CHARLES WHITE (1918-1979)
CHARLES WHITE (1918-1979)
CHARLES WHITE (1918-1979)
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Fragments of Life: Works by Charles White and Ernie Barnes from the Collection of Danny and Donna Arnold
CHARLES WHITE (1918-1979)

Black Man

Details
CHARLES WHITE (1918-1979)
Black Man
signed and dated 'CHARLES·WHITE '65' (lower right)
charcoal and crayon on illustration board
image: 19 x 34 in. (48.3 x 86.4 cm.)
board: 24 ¼ x 38 ½ in. (61.6 x 97.8 cm.)
Executed in 1965.
Provenance
Acquired directly from the artist

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Isabella Lauria
Isabella Lauria Vice President, Specialist, Head of 21st Century Evening Sale

Lot Essay

“I have always believed that his work should be seen wherever great pictures are collected… He is a true master of pictorial art, and nobody else has drawn the black body with more elegance and authority” (K. J. Marshall, “A Black Artist Named White,” in S. K. Oehler & E. Adler, Charles White: A Retrospective, exh. cat., Art Institute of Chicago, 2018, p. 15).

Flicks of a wrist holding a nub of charcoal and all of a sudden a face takes shape. A face with gravity, with deep-set, heavy-lidded eyes, eyes that have seen too much. Lines etched into a brow drawn with worry but also drawn with care. A face shaded by a wide-brimmed hat, indicative of time spent in the sun – a hot and angry sun at times, but a warming, restorative sun at others. This is the face of a life lived in two places, one man in dichotomous existence. This is the face of a Black man, writing his own story while simultaneously acting out the one proscribed to him, all in the hand of the master portraitist himself – Charles White (1918-1979).

At his most stunning when all other materials are stripped away, White defines his titular figure in Black Man (1965) against rubbings of charcoal, growing from richer to lighter back to deep velvety blacks as they drag their way across the picture plane. White’s figure emerges, as it were, from this unintelligible landscape, as an antidote to ambiguity. White asserts figuration in the face of abstraction, emphasizing tangible corporality against esoteric investigations of individual strokes. Above all, White prizes the person, gives life to otherwise static bodies, blows wind across otherwise dormant lapels, endows thought to otherwise quiet minds. White does all this in the service of dignity, an old friend for those familiar with White’s oeuvre, and a welcome companion for those just entering his visceral world. Only two years after the present work was created, White would publish his seminal volume of sketches, called Images of Dignity, which called attention to the overlooked and oppressed in a sobering way. Chief among White’s achievements was his mastery of the portrait genre, which he confronted and then overturned in one swift motion.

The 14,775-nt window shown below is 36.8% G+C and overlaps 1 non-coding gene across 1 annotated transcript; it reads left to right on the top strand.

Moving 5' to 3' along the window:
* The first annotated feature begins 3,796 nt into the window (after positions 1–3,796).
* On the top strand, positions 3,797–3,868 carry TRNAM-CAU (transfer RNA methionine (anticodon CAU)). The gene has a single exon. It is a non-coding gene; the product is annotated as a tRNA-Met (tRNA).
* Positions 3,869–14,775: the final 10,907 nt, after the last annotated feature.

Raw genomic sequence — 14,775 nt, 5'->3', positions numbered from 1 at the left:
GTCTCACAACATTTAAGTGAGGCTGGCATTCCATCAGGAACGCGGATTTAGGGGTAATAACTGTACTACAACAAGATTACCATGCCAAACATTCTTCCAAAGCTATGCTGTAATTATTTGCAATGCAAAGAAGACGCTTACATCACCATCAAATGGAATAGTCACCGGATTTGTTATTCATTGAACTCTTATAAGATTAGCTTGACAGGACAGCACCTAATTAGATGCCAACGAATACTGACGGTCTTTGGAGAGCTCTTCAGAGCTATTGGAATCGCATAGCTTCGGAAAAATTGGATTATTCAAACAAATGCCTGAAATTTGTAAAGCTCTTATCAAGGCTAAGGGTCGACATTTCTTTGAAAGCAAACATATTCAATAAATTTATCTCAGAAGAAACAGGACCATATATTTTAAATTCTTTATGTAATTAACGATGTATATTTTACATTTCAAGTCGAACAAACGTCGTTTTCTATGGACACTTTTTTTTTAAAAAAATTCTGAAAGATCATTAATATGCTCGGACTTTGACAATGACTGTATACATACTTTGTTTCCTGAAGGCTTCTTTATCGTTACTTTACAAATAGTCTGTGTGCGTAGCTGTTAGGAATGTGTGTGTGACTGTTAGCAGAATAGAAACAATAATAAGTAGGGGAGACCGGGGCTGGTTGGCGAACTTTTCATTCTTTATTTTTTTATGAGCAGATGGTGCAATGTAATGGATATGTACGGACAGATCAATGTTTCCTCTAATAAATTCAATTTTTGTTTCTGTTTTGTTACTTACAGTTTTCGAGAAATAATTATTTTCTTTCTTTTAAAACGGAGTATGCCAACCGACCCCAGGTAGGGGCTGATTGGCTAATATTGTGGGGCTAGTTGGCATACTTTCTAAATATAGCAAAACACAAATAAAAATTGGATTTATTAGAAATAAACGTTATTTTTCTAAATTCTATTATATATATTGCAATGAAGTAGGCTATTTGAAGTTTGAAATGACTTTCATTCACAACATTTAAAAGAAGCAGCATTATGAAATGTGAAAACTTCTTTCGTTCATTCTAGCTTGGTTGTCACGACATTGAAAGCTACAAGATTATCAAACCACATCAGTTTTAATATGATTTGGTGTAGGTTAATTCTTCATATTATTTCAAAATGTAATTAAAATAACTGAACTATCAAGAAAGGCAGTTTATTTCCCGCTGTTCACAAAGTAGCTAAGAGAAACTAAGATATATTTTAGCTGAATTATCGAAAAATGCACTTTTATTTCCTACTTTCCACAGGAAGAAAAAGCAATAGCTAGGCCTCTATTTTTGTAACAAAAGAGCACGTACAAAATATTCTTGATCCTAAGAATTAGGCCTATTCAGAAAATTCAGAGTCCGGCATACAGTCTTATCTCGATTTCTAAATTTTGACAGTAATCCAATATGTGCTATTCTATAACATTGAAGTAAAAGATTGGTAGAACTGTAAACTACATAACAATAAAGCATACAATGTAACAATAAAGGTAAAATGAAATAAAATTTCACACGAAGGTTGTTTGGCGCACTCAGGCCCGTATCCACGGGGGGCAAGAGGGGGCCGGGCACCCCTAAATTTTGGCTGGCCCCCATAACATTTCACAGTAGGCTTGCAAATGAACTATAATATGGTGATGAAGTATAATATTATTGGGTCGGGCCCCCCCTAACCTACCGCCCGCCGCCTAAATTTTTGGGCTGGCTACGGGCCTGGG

The portrait, a long-held tradition specifically for those who could afford it, inherently places man on a pedestal – where once the canvas was reserved for images of divinity, the base human creature is now invited into representation as well. The visual trappings of the past teem with famous portraits – prior to the advent of photography, a commissioned work was the only way to record one’s visage in the annals of history and ensure its passing down for posterity. While portrait artists battled over realistic representation versus allegorical, the mold was regrettably the same across the Western world: pictures of nobility, elevated to the status of gods.